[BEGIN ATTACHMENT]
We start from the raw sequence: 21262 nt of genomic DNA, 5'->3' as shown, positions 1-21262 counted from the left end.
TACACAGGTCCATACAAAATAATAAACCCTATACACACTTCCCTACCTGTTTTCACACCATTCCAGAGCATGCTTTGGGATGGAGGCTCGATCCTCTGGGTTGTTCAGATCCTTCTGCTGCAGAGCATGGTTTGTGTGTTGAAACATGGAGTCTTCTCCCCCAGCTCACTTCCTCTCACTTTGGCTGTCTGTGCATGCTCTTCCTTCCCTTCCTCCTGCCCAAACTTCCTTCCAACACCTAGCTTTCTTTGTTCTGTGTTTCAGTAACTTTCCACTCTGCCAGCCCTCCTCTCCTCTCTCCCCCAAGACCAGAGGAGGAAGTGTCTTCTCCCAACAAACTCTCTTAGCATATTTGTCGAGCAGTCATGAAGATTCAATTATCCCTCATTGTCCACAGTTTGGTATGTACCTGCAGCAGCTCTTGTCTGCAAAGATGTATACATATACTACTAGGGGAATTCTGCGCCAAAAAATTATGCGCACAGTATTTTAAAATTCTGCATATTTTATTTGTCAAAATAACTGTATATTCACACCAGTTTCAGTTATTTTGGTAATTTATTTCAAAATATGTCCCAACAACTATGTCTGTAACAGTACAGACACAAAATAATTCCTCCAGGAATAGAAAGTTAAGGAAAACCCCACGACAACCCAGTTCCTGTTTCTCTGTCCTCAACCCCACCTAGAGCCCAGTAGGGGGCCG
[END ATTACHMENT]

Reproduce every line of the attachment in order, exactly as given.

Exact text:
We start from the raw sequence: 21262 nt of genomic DNA, 5'->3' as shown, positions 1-21262 counted from the left end.
TACACAGGTCCATACAAAATAATAAACCCTATACACACTTCCCTACCTGTTTTCACACCATTCCAGAGCATGCTTTGGGATGGAGGCTCGATCCTCTGGGTTGTTCAGATCCTTCTGCTGCAGAGCATGGTTTGTGTGTTGAAACATGGAGTCTTCTCCCCCAGCTCACTTCCTCTCACTTTGGCTGTCTGTGCATGCTCTTCCTTCCCTTCCTCCTGCCCAAACTTCCTTCCAACACCTAGCTTTCTTTGTTCTGTGTTTCAGTAACTTTCCACTCTGCCAGCCCTCCTCTCCTCTCTCCCCCAAGACCAGAGGAGGAAGTGTCTTCTCCCAACAAACTCTCTTAGCATATTTGTCGAGCAGTCATGAAGATTCAATTATCCCTCATTGTCCACAGTTTGGTATGTACCTGCAGCAGCTCTTGTCTGCAAAGATGTATACATATACTACTAGGGGAATTCTGCGCCAAAAAATTATGCGCACAGTATTTTAAAATTCTGCATATTTTATTTGTCAAAATAACTGTATATTCACACCAGTTTCAGTTATTTTGGTAATTTATTTCAAAATATGTCCCAACAACTATGTCTGTAACAGTACAGACACAAAATAATTCCTCCAGGAATAGAAAGTTAAGGAAAACCCCACGACAACCCAGTTCCTGTTTCTCTGTCCTCAACCCCACCTAGAGCCCAGTAGGGGGCCG